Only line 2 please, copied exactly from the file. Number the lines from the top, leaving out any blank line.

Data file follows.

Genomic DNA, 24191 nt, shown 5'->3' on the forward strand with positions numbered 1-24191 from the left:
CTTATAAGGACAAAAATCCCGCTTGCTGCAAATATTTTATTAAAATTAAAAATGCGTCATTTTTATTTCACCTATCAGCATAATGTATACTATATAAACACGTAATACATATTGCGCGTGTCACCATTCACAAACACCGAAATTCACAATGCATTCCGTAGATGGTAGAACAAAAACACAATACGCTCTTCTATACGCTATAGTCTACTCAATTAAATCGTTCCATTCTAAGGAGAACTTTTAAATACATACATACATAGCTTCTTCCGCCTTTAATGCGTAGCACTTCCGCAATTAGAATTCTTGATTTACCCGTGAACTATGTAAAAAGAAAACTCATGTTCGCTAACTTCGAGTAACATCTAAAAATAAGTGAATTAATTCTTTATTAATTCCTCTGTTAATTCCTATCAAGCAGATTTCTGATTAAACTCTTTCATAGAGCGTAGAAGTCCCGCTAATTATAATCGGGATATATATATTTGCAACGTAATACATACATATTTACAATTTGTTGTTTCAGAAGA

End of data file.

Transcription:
CTTATAAGGACAAAAATCCCGCTTGCTGCAAATATTTTATTAAAATTAAAAATGCGTCATTTTTATTTCACCTATCAGCATAATGTATACTATATAAACACGTAATACATATTGCGCGTGTCACCATTCACAAACACCGAAATTCACAATGCATTCCGTAGATGGTAGAACAAAAACACAATACGCTCTTCTATACGCTATAGTCTACTCAATTAAATCGTTCCATTCTAAGGAGAACTTTTAAATACATACATACATAGCTTCTTCCGCCTTTAATGCGTAGCACTTCCGCAATTAGAATTCTTGATTTACCCGTGAACTATGTAAAAAGAAAACTCATGTTCGCTAACTTCGAGTAACATCTAAAAATAAGTGAATTAATTCTTTATTAATTCCTCTGTTAATTCCTATCAAGCAGATTTCTGATTAAACTCTTTCATAGAGCGTAGAAGTCCCGCTAATTATAATCGGGATATATATATTTGCAACGTAATACATACATATTTACAATTTGTTGTTTCAGAAGA